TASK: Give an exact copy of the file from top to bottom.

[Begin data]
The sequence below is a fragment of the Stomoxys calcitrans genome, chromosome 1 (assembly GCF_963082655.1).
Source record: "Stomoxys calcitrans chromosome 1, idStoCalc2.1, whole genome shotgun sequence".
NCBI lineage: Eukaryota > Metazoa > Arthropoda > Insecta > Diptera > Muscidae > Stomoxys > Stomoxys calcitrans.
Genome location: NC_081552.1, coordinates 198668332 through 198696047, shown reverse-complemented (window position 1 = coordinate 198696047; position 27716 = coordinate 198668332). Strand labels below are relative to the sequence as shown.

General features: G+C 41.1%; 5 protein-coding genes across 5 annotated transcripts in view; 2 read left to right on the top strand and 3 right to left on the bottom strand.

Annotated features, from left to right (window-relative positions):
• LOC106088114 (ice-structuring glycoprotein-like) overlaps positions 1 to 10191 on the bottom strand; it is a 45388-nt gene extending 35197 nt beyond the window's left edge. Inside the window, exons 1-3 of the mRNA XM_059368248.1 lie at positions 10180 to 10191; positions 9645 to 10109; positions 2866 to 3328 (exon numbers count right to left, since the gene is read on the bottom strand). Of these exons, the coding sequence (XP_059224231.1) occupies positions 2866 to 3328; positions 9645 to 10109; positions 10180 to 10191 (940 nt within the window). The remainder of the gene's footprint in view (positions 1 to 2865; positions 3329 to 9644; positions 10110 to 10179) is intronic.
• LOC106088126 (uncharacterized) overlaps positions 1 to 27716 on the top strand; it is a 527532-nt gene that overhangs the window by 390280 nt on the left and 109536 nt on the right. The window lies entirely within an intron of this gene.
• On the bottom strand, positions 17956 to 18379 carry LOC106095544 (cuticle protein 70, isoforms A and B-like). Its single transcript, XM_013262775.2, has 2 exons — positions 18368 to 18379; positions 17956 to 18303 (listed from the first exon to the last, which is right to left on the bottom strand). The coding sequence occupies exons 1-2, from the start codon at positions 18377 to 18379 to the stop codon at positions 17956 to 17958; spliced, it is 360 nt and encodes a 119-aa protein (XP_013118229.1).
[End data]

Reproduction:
The sequence below is a fragment of the Stomoxys calcitrans genome, chromosome 1 (assembly GCF_963082655.1).
Source record: "Stomoxys calcitrans chromosome 1, idStoCalc2.1, whole genome shotgun sequence".
NCBI lineage: Eukaryota > Metazoa > Arthropoda > Insecta > Diptera > Muscidae > Stomoxys > Stomoxys calcitrans.
Genome location: NC_081552.1, coordinates 198668332 through 198696047, shown reverse-complemented (window position 1 = coordinate 198696047; position 27716 = coordinate 198668332). Strand labels below are relative to the sequence as shown.

General features: G+C 41.1%; 5 protein-coding genes across 5 annotated transcripts in view; 2 read left to right on the top strand and 3 right to left on the bottom strand.

Annotated features, from left to right (window-relative positions):
• LOC106088114 (ice-structuring glycoprotein-like) overlaps positions 1 to 10191 on the bottom strand; it is a 45388-nt gene extending 35197 nt beyond the window's left edge. Inside the window, exons 1-3 of the mRNA XM_059368248.1 lie at positions 10180 to 10191; positions 9645 to 10109; positions 2866 to 3328 (exon numbers count right to left, since the gene is read on the bottom strand). Of these exons, the coding sequence (XP_059224231.1) occupies positions 2866 to 3328; positions 9645 to 10109; positions 10180 to 10191 (940 nt within the window). The remainder of the gene's footprint in view (positions 1 to 2865; positions 3329 to 9644; positions 10110 to 10179) is intronic.
• LOC106088126 (uncharacterized) overlaps positions 1 to 27716 on the top strand; it is a 527532-nt gene that overhangs the window by 390280 nt on the left and 109536 nt on the right. The window lies entirely within an intron of this gene.
• On the bottom strand, positions 17956 to 18379 carry LOC106095544 (cuticle protein 70, isoforms A and B-like). Its single transcript, XM_013262775.2, has 2 exons — positions 18368 to 18379; positions 17956 to 18303 (listed from the first exon to the last, which is right to left on the bottom strand). The coding sequence occupies exons 1-2, from the start codon at positions 18377 to 18379 to the stop codon at positions 17956 to 17958; spliced, it is 360 nt and encodes a 119-aa protein (XP_013118229.1).